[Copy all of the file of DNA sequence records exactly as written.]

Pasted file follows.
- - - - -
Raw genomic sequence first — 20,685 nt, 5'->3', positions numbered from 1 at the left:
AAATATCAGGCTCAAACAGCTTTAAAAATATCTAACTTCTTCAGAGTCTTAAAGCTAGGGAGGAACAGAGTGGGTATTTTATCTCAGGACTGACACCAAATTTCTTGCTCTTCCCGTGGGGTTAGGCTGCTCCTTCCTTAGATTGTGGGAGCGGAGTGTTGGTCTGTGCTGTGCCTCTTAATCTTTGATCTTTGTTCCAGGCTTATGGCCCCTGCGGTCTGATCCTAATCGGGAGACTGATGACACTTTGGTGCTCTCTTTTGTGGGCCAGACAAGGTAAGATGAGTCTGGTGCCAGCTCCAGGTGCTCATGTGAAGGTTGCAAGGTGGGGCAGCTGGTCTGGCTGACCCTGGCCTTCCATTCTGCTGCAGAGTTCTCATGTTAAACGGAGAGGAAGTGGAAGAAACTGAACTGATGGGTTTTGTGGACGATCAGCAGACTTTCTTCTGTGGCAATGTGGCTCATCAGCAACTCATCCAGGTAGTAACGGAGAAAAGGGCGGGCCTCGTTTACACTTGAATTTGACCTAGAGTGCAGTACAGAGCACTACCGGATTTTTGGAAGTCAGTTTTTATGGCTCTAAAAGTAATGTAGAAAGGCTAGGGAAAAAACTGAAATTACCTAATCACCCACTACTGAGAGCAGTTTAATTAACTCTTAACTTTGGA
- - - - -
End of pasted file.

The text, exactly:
Raw genomic sequence first — 20,685 nt, 5'->3', positions numbered from 1 at the left:
AAATATCAGGCTCAAACAGCTTTAAAAATATCTAACTTCTTCAGAGTCTTAAAGCTAGGGAGGAACAGAGTGGGTATTTTATCTCAGGACTGACACCAAATTTCTTGCTCTTCCCGTGGGGTTAGGCTGCTCCTTCCTTAGATTGTGGGAGCGGAGTGTTGGTCTGTGCTGTGCCTCTTAATCTTTGATCTTTGTTCCAGGCTTATGGCCCCTGCGGTCTGATCCTAATCGGGAGACTGATGACACTTTGGTGCTCTCTTTTGTGGGCCAGACAAGGTAAGATGAGTCTGGTGCCAGCTCCAGGTGCTCATGTGAAGGTTGCAAGGTGGGGCAGCTGGTCTGGCTGACCCTGGCCTTCCATTCTGCTGCAGAGTTCTCATGTTAAACGGAGAGGAAGTGGAAGAAACTGAACTGATGGGTTTTGTGGACGATCAGCAGACTTTCTTCTGTGGCAATGTGGCTCATCAGCAACTCATCCAGGTAGTAACGGAGAAAAGGGCGGGCCTCGTTTACACTTGAATTTGACCTAGAGTGCAGTACAGAGCACTACCGGATTTTTGGAAGTCAGTTTTTATGGCTCTAAAAGTAATGTAGAAAGGCTAGGGAAAAAACTGAAATTACCTAATCACCCACTACTGAGAGCAGTTTAATTAACTCTTAACTTTGGA